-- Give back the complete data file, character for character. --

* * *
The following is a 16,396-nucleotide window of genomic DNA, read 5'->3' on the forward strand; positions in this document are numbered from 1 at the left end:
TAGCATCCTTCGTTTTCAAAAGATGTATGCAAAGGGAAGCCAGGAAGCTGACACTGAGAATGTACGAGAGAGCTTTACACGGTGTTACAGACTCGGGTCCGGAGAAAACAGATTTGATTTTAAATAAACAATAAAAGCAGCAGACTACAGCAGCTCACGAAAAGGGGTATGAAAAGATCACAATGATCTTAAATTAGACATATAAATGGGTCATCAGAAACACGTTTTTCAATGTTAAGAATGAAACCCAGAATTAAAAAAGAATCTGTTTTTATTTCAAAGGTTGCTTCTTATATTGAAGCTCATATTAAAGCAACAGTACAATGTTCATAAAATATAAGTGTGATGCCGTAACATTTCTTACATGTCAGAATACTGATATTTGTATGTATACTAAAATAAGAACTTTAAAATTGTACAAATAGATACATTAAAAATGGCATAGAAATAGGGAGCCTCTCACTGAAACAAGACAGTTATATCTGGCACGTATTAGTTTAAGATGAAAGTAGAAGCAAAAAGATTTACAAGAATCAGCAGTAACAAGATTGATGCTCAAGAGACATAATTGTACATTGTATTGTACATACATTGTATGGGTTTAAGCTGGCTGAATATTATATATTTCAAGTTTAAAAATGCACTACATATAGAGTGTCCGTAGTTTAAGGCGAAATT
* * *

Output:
The following is a 16,396-nucleotide window of genomic DNA, read 5'->3' on the forward strand; positions in this document are numbered from 1 at the left end:
TAGCATCCTTCGTTTTCAAAAGATGTATGCAAAGGGAAGCCAGGAAGCTGACACTGAGAATGTACGAGAGAGCTTTACACGGTGTTACAGACTCGGGTCCGGAGAAAACAGATTTGATTTTAAATAAACAATAAAAGCAGCAGACTACAGCAGCTCACGAAAAGGGGTATGAAAAGATCACAATGATCTTAAATTAGACATATAAATGGGTCATCAGAAACACGTTTTTCAATGTTAAGAATGAAACCCAGAATTAAAAAAGAATCTGTTTTTATTTCAAAGGTTGCTTCTTATATTGAAGCTCATATTAAAGCAACAGTACAATGTTCATAAAATATAAGTGTGATGCCGTAACATTTCTTACATGTCAGAATACTGATATTTGTATGTATACTAAAATAAGAACTTTAAAATTGTACAAATAGATACATTAAAAATGGCATAGAAATAGGGAGCCTCTCACTGAAACAAGACAGTTATATCTGGCACGTATTAGTTTAAGATGAAAGTAGAAGCAAAAAGATTTACAAGAATCAGCAGTAACAAGATTGATGCTCAAGAGACATAATTGTACATTGTATTGTACATACATTGTATGGGTTTAAGCTGGCTGAATATTATATATTTCAAGTTTAAAAATGCACTACATATAGAGTGTCCGTAGTTTAAGGCGAAATT